Review: The Band Plays On (Sheffield Crucible, online)
Chris Bush's new show tells a range of women's stories
Playwright Chris Bush has had a busy lockdown. Her Nine Lessons and Carols was one of the last plays to perform to socially distanced audiences when it premiered at the Almeida; now The Band Plays On marks the live-streamed and digitally-available return of the Sheffield Crucible to performing life.
In many ways the two pieces have a lot in common. Both are essentially a sequence of monologues, linked by a common theme, with musical interludes binding the parts together. In the case of The Band Plays On, the theme is the resilience and interest of Sheffield itself, Bush's hometown – and the strength and liveliness of five of its women residents, who each have a story to tell, a memory to share.
Their segments are linked by five songs sung by the actors themselves and a live band, each part of Sheffield's music heritage. A rousing version of the Arctic Monkeys' "I Bet That You Look Good on the Dancefloor" kicks off the action, and "Beginners" (by Slow Club) closes it. The women, in dungarees which they peel down to reveal different tops beneath, take it in turn to lead the singing – Jodie Prenger's breathy version of "The Crying Game" is notably lovely. They are all terrific singers.
Robert Hastie and Anthony Lau direct the whole affair with admirable simplicity; there's a real sense of letting the words animate the space and the words themselves are strong. Bush, who scored a huge hit with the Sheffield-based musical Standing at the Sky's Edge, which was due to transfer to the National Theatre before the pandemic spoiled all theatrical plans, is never less than an interesting writer. She weaves fascinating links between things, turning her attention to small details in life that other writers might overlook.
One of the monologues ties the bursting of Dale Dyke in 1864 to the terrible events at Hillsborough football stadium which left 96 Liverpool fans dead. As she narrates both stories, Sandra Marvin, whose character lives in the area, movingly makes the point that "it's not our tragedy" which is both an obvious and an insightful observation: people living in a place where something terrible has happened are marked by what it leaves behind, just as walls are etched with the height of the flood.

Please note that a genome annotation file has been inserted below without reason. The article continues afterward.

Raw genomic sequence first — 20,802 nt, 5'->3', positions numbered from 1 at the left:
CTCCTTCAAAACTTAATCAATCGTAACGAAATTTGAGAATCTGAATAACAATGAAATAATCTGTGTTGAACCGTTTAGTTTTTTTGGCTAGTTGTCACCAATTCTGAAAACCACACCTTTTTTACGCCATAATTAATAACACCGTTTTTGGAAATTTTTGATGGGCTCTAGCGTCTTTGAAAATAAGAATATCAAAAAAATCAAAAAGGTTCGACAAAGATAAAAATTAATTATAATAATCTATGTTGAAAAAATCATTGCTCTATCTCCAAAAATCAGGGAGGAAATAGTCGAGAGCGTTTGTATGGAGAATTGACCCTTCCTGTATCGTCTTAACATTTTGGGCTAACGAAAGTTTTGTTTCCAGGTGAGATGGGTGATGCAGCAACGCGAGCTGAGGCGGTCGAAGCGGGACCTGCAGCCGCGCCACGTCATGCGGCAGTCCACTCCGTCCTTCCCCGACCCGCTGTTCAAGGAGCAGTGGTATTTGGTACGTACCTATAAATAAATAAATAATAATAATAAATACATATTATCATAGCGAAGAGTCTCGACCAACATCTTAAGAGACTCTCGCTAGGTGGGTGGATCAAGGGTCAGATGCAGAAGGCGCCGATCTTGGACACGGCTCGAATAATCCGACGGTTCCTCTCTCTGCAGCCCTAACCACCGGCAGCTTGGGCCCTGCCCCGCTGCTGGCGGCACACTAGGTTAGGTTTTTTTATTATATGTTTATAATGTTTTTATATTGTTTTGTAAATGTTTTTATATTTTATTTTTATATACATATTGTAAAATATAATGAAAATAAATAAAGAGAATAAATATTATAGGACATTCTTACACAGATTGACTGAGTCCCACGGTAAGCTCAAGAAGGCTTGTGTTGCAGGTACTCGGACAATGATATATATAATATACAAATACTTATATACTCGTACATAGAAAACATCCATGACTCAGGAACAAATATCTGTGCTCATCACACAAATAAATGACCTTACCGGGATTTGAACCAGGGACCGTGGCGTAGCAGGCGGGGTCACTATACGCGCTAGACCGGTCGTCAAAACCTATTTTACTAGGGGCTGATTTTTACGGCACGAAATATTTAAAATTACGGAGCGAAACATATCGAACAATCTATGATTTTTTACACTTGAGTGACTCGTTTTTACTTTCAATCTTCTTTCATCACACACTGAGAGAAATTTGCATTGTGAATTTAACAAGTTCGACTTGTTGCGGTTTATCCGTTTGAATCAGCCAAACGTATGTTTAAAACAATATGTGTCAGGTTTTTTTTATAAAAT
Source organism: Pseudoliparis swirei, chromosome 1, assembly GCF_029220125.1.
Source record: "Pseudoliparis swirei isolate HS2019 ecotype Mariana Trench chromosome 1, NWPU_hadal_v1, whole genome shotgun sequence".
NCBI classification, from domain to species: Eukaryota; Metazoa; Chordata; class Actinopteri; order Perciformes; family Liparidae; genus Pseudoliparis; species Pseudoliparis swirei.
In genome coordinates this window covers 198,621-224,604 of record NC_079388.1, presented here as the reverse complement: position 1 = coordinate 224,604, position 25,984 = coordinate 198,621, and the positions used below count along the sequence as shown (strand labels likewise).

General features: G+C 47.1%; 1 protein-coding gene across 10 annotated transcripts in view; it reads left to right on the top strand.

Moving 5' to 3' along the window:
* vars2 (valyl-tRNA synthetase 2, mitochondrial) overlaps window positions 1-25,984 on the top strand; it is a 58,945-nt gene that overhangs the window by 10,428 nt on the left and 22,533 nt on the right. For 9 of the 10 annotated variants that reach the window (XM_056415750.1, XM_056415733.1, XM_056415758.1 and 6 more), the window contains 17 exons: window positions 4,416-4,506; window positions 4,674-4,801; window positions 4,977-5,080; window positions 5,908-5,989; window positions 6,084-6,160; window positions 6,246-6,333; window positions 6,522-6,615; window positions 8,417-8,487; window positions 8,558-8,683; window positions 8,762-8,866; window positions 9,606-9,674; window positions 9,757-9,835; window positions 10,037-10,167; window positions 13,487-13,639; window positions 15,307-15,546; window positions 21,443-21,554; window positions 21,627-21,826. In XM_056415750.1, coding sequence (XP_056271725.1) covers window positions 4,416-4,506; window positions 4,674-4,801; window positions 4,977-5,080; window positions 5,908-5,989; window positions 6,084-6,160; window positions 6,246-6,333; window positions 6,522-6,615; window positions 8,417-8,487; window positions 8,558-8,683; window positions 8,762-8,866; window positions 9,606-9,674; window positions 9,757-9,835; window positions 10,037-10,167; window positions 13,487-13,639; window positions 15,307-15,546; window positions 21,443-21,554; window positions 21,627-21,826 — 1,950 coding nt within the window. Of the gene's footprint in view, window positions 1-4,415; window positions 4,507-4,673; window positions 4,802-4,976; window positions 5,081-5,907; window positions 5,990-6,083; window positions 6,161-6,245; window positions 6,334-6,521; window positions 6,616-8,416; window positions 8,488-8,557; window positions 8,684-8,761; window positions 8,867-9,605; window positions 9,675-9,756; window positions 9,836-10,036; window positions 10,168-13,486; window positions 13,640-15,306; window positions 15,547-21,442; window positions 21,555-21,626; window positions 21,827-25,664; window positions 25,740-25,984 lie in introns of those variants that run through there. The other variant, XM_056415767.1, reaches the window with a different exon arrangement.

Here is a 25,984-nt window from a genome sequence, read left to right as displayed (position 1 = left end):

Another story, told as she walks round the backstage of the theatre by Bush's regular collaborator Maimuna Memon, links the 2012 Olympic heptathlon success of local hero Jessica Ennis-Hill with the fact that the Sheffield Rules are the oldest football rules in existence, predating the FA by five years. This brief history of the growth of the beautiful game – and a young woman's joy in it – contains the immortal line: "There's only so much cricket a man can take before he has to invent a real sport instead."
The earthy tang of that line shows Bush writing at her best; she has a great gift for the incisive summary of feelings as well as the ability to trace a line from the past to the present. She does this beautifully in Jocasta Almgill's section We're All Right, which draws the trajectory of political idealism from Neil Kinnock's misplaced triumphalism at the disastrous Sheffield rally, thought to have cost him the 1992 election, to the bitter scars of Brexit and latter-day xenophobia. Almgill makes the political personal with great grace.
The weakest segment is the first, about a girl and her father linked by his decision to build a bunker to protect them from the forthcoming Armageddon, which stubbornly resists Anna-Jane Casey's best efforts to animate it; the simplest is the concluding Sanctuary, in which Jodie Prenger's heartfelt storytelling packs a huge emotional punch. At the close, she tells us what unites these women: it suddenly makes you feel the limitations of the monologue form. I long to see a play about the interactions between these contrasting characters, just as I long to sit in the Crucible's intimate arena once more.